David Chang is many things: chef, restaurateur, TV personality, podcaster, purveyor of packaged chili oil and noodles. Now, he’s a Costco shopper, too.

The famous chef confessed his newfound membership to the popular warehouse club during this week’s episode of his podcast, chang-goes-to-costco-and-unraveling-the-truffle-conundrum”>The Dave Chang Show. After only a few visits, he already has a lot of opinions.

“It’s a little bit like Castle Anthrax,” Chang said of Costco, referring to the ridiculous house of temptation from the 1975 comedy Monty Python and the Holy Grail. “You got to have an idea, and once you hit it, you gotta go…because the next thing you know, I got a fucking 60-inch [TV].”

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Chang is a big fan of Costco’s prime meats, especially the prices. “I bought a brisket for $49,” he noted. “There should be a 1it should be a $149. If you bought that at Whole Foods, it would be 150 bucks.”

He also made good use of Costco’s “giant tub” of peeled garlic, puréeing and freezing most of it before the bulk buy goes bad. “I pulled my first real Korean mom move of my life,” he said. “Shout-out to my late mom…All Korean moms do this.”

On the flip side, Chang is not a fan of the warehouse club‘s lack of shopping bags. “That’s the equivalent of going to a restaurant with no silverware,” he said. And he sounded skittish about bulk buying in general, describing his contemplation about buying 100 slices of American cheese as a matter of product shelf life versus available refrigerator space: “I sat there in front of the refrigerator door looking at it, to the point where I was looking at myself because of the reflection.” 

But the chef reserved his harshest criticism for one of Costco’s most cherished items: the hallowed rotisserie chicken for $4.99. “I got a hot take—I think the Costco chicken is the worst rotisserie chicken,” he said. “They’re not good. They’re not seasoned.” He went on to explain, “The reason why it’s important to have it properly seasoned is, you might eat it the next day cold—and it’s gotta taste good cold. And there’s something about all the nitrates and all the crap they pump into that chicken that makes that chicken breast even more disgusting the next day when it’s cold… It’s inedible. It really is.”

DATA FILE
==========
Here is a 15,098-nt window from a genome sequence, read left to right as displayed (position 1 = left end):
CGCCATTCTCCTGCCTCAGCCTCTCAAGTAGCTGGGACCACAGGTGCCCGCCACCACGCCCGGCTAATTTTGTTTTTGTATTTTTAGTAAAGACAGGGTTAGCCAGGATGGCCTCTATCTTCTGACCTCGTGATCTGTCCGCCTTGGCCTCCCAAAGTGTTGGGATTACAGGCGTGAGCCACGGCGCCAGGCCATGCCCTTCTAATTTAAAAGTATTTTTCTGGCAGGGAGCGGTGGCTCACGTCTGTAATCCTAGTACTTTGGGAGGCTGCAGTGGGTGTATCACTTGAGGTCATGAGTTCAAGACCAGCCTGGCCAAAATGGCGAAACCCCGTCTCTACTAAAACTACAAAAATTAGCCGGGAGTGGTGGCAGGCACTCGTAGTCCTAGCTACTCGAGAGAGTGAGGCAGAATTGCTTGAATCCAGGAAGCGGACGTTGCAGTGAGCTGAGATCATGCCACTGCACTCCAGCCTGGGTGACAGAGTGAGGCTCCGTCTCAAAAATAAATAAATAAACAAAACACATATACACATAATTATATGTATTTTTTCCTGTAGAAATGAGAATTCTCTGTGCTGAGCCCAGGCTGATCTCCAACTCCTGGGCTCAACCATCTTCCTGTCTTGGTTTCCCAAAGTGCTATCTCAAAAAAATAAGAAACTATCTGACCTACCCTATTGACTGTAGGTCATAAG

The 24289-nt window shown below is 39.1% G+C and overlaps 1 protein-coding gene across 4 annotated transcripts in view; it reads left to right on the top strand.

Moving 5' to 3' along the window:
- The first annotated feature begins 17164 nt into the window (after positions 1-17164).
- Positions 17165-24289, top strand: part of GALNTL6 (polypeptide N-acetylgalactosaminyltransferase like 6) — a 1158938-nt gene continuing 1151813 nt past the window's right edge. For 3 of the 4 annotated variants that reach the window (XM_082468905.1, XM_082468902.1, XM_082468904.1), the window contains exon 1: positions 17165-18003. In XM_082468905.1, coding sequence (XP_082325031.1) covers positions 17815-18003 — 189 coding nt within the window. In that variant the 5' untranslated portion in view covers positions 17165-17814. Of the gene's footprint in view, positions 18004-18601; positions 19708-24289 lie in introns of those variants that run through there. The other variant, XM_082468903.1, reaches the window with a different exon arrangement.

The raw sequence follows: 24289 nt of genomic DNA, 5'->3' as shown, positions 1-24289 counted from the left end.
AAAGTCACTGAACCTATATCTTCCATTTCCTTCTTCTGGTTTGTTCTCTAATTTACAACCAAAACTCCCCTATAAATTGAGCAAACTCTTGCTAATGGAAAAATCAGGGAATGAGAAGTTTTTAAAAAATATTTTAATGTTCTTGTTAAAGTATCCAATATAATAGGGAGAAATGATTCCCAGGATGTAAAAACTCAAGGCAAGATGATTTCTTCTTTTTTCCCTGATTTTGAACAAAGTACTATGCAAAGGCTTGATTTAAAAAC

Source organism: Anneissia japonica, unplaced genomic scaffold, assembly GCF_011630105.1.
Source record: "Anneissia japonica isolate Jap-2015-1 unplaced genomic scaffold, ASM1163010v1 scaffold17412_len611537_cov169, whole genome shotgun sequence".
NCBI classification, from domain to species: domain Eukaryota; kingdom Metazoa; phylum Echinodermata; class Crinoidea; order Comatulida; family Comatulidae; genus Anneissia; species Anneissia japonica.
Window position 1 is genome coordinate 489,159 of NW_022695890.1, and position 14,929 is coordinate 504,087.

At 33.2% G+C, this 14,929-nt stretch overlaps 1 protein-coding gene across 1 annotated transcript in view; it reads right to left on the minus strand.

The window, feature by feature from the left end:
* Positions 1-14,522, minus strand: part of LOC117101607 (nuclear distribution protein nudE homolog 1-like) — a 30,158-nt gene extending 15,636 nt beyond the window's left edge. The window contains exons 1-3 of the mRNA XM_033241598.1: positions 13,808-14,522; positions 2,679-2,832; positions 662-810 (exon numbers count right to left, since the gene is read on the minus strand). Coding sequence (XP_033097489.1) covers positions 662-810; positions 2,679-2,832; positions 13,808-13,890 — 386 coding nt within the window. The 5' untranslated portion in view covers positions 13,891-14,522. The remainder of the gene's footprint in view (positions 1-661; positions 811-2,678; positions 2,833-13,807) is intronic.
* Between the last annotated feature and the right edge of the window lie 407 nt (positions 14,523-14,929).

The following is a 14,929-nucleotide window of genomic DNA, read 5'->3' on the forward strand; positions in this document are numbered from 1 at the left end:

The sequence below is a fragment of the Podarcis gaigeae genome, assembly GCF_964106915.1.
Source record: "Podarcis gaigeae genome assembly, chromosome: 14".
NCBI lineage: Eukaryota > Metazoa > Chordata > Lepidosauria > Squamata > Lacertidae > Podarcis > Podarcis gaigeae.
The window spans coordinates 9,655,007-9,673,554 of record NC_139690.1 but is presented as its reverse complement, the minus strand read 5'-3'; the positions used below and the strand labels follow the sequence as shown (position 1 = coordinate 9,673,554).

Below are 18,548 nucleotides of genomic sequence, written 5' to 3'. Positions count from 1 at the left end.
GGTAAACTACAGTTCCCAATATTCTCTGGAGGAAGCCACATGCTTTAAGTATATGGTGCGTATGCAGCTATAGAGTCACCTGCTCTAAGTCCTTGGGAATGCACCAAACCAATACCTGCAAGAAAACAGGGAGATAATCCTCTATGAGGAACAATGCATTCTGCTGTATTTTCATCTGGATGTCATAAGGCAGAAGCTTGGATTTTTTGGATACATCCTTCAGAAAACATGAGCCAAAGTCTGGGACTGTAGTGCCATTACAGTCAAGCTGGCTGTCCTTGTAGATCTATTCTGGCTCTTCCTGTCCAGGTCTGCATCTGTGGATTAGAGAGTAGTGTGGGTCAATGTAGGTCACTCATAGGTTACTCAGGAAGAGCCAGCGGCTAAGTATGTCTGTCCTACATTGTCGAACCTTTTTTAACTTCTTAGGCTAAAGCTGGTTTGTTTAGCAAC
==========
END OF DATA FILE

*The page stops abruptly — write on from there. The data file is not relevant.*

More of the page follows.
Chang conceded that the chicken’s ultra-low price makes it an attractive buy, especially for certain people. “If I was like a weightlifter on Atkins [diet] then I would just be buying that non-stop,” he said.

The chef also took issue with other Costco poultry products. “I just wanted one whole chicken, I had to get two,” he said, noting that the pair of birds cost about $25, roughly the same as a single chicken at the typical supermarket. The problem is the packaging, he said: “When I got home, I realized they were packaged in one giant package together.”

Originally planning to cook one and freeze the other, Chang said he considered the logistics and clean-up involved—”once you pop open that plastic it’s going to be a geyser of chicken juice all over the place”—ultimately deciding to freeze both.

“You know what’s going to happen,” he said. “This is when I know I’m turning into my mom. I will buy a fresh chicken before I use those two frozen chickens.

He added, “This is a dilemma, and this is why, as a developed country, we’re all going to perish into hell.” 

Chris Shott

Chris Shott is the Deputy Editor covering groceries for Eat This, Not That! Read more about Chris

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